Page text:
The Remedies Cumulative clause states that the non-breaching party to a contract is allowed to pursue any and all remedies that may be available under the facts of the dispute, even though some of those remedies may be inconsistent with each other.
The general rule—applied by most states—is that all remedies, whether at common law, under statute, under equitable principles, are cumulative. This general rule applies only in the absence of specific contractual provisions to the contrary. A party's intent to limit cumulative remedies must be clear.
Remedies Cumulative. All rights and remedies provided in this Agreement are cumulative and not exclusive of any other rights or remedies that may be available to the parties, whether provided by law, equity, statute, in any other agreement between the parties or otherwise.
Rights and Remedies Cumulative. The enumeration of Lender's rights and remedies set forth in this Loan Agreement is not intended to be exhaustive. The exercise by Lender of any right or remedy under this Loan Agreement does not preclude the exercise of any other rights or remedies, all of which are cumulative and are in addition to any other right or remedy given under this Loan Agreement or under any other agreement between Lender and any Borrower or Guarantor or which may now or subsequently exist in law, in equity, by statute or otherwise.
No Waiver; Cumulative Remedies. A failure to exercise or a delay in exercising, on the part of the Lender, any right, remedy, power or privilege hereunder or under the other Loan Documents shall not operate as a waiver thereof; nor shall any single or partial exercise of any right, remedy, power or privilege hereunder preclude any other or further exercise thereof or the exercise of any other right, remedy, power or privilege. The rights, remedies, powers and privileges herein provided are cumulative and not exclusive of any rights, remedies, powers and privileges provided by law.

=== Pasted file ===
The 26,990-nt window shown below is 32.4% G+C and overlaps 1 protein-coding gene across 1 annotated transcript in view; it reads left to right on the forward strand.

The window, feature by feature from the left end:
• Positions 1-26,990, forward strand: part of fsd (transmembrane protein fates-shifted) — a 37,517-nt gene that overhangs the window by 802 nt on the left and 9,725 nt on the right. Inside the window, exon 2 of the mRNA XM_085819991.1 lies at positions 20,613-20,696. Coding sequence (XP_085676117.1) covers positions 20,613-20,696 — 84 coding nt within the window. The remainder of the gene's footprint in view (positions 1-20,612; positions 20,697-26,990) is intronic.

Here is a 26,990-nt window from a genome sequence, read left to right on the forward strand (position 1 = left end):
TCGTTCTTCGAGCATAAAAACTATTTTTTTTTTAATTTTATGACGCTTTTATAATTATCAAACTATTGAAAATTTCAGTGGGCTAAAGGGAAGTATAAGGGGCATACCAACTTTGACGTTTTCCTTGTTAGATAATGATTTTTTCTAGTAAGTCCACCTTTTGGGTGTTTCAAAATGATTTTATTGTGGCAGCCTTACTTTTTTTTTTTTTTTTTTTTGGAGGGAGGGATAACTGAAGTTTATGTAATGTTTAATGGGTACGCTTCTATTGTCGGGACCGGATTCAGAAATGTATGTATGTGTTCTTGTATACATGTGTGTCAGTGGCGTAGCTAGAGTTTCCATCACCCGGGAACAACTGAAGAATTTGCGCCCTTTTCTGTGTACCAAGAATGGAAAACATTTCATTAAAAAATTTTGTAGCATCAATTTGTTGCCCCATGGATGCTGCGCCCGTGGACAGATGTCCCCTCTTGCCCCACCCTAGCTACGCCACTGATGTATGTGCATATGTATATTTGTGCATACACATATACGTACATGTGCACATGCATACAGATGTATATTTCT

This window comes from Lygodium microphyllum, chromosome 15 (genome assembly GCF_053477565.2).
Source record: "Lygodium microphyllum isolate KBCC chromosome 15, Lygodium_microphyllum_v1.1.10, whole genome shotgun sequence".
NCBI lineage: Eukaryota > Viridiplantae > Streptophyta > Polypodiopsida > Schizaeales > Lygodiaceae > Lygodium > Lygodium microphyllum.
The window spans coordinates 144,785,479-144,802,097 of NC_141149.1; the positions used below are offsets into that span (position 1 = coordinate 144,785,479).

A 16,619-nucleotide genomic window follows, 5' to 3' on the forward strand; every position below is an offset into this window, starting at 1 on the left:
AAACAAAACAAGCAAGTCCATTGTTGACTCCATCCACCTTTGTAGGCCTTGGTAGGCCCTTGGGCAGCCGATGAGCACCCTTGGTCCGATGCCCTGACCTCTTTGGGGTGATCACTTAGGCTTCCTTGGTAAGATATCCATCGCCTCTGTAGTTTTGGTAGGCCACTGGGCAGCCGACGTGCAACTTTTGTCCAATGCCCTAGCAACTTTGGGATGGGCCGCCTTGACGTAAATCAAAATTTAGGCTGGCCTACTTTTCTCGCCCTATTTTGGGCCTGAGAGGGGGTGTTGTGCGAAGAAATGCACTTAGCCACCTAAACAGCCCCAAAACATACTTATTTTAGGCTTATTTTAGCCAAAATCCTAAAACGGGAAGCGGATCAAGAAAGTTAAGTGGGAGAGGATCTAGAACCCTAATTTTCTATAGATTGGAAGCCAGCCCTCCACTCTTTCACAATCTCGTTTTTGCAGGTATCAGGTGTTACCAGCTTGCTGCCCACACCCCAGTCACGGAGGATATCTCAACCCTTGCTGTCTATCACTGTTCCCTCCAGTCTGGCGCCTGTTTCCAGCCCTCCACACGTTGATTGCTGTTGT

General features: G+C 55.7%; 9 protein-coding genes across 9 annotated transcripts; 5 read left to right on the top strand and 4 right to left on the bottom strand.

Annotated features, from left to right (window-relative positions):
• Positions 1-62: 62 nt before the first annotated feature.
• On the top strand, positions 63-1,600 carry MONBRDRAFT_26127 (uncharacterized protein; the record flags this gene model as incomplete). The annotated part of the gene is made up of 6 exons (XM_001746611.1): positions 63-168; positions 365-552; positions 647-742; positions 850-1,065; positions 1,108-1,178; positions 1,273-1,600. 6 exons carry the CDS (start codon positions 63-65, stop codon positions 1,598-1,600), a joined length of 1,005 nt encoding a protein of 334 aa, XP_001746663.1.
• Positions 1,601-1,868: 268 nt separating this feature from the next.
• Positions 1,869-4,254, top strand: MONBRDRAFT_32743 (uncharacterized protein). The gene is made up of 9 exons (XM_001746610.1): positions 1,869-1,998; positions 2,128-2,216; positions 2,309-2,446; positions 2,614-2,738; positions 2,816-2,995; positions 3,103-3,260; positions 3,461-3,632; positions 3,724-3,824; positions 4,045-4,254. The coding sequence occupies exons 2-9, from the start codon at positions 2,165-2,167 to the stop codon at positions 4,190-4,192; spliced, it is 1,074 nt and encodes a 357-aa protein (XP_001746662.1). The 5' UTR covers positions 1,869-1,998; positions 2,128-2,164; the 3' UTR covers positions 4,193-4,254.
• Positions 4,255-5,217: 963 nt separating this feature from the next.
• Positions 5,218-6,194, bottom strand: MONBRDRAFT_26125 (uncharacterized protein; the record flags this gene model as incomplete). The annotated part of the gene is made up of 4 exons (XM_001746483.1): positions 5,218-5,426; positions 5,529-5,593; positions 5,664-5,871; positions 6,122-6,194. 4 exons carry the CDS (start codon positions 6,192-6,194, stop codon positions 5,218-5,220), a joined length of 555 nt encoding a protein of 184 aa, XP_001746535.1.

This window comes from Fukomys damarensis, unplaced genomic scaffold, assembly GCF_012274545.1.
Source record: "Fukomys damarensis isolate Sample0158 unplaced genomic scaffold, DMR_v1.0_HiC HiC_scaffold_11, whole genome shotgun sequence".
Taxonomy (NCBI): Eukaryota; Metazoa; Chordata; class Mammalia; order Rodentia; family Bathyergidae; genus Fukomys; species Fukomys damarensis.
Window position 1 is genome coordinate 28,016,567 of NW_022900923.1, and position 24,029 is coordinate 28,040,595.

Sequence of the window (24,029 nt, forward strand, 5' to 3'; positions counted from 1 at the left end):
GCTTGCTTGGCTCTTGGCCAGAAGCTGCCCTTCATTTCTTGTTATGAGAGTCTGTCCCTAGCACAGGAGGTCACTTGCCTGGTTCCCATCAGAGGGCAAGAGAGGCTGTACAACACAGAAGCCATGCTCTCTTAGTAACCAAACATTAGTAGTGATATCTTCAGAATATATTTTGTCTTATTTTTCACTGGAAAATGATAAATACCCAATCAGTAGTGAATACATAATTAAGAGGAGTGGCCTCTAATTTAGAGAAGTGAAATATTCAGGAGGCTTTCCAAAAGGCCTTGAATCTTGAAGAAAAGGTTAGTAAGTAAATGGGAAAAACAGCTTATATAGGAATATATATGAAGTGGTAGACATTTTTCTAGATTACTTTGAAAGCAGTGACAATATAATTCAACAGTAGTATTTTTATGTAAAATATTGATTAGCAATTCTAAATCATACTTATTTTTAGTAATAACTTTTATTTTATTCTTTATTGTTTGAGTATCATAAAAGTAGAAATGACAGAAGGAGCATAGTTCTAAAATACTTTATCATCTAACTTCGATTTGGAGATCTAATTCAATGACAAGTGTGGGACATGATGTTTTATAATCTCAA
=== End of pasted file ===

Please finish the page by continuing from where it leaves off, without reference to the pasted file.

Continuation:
2.1 Drafting Considerations
When the parties truly intend to have cumulative remedies apply, it is tempting to conclude that the modern day common law rule covers the situation and toss out the cumulative remedies provision as needless boilerplate. There are times, however, that the provision serves as more than a calcification of the common law. Perhaps most importantly, it removes uncertainty as to whether an individual state's law is applying the modern default rule or a classic election of remedies approach. A cumulative remedies provision, if purposefully chosen, also will remove possible ambiguity about whether "special" remedies provided in one portion of the contract were intended by the parties to be the exclusive remedy for a particular breach.
When determining whether or not to include a cumulative remedies provision, the contract drafter should ask:
- Are there multiple remedies that may need to be exercised concurrently or sequentially if the other party defaults? If so, a cumulative remedies provision is advisable.
- Are there provisions in this agreement that are intended to be the exclusive remedy for a particular breach? If so, a cumulative remedies provision should be used only after specifically excluding these provisions from its reach.
(Tina Stark, Negotiating and Drafting Contract Boilerplate